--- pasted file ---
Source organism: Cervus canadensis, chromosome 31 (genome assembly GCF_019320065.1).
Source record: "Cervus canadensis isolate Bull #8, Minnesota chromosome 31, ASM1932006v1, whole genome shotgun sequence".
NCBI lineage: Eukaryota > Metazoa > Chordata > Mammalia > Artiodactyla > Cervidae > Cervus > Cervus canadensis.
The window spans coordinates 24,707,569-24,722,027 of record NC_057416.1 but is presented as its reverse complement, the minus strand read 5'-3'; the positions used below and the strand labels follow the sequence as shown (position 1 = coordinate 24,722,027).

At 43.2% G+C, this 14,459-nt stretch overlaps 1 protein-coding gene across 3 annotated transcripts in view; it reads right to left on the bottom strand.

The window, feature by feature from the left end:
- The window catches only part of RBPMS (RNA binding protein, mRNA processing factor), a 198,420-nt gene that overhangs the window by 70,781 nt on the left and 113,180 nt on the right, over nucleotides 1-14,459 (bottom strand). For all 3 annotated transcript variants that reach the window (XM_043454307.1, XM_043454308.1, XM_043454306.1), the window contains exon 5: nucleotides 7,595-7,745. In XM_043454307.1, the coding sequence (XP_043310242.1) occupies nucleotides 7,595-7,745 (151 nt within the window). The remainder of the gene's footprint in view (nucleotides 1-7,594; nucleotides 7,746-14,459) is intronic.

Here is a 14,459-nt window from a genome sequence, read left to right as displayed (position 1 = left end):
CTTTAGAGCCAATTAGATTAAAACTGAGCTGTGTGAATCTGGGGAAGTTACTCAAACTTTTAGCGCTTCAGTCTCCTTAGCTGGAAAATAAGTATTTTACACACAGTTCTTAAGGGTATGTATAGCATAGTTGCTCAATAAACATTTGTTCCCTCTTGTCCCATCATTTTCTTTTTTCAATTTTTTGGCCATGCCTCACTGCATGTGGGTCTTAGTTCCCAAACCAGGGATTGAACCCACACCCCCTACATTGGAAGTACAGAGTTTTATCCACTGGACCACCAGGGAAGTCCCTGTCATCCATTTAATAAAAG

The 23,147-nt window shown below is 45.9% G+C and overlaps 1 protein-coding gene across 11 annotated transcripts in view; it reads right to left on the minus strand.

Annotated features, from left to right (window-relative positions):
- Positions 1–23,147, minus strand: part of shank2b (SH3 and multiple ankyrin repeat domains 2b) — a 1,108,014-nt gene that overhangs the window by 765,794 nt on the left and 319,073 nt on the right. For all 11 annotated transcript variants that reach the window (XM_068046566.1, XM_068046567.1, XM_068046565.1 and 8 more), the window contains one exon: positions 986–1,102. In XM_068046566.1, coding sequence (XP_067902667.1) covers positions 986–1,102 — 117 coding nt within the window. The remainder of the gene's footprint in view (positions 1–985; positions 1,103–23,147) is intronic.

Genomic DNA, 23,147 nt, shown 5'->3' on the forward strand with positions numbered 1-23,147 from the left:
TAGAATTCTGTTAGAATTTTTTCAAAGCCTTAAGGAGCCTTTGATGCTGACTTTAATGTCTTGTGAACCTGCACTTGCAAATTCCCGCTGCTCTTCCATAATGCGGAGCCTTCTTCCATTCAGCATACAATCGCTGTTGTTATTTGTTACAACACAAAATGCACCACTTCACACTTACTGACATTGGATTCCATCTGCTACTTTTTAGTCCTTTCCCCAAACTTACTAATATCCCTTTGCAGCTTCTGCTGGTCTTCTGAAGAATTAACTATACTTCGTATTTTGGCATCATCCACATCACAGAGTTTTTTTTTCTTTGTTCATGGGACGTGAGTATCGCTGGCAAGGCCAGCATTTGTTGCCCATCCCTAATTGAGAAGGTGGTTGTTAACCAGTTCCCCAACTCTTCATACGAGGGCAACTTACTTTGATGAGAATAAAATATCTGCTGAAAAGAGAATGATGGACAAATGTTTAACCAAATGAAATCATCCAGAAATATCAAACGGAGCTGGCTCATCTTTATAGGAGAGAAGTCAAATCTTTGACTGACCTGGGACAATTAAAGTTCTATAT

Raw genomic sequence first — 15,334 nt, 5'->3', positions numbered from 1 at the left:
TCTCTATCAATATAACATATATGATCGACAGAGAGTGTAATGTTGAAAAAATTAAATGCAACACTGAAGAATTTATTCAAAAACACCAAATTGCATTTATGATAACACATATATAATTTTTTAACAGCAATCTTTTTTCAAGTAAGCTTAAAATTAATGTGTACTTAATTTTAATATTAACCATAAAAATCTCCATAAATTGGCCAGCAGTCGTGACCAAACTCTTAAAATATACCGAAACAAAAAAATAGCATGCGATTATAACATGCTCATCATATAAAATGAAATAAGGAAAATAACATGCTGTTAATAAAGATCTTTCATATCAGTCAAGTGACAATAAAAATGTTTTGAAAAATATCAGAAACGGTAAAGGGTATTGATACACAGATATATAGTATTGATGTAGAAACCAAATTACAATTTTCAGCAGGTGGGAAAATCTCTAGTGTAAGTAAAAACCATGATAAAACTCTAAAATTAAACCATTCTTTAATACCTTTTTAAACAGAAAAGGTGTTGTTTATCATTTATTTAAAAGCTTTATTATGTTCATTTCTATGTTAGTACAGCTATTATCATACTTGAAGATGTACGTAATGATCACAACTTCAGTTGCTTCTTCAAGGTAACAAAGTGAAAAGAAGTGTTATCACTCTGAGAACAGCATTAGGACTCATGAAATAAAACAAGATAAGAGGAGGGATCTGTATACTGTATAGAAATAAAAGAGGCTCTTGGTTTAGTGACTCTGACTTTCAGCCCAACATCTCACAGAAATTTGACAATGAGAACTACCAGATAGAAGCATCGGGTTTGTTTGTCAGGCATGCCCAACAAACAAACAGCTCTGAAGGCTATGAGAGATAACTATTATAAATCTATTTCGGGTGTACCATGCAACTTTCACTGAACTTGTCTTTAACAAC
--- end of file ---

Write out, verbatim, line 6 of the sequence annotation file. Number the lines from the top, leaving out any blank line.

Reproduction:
The window, feature by feature from the left end: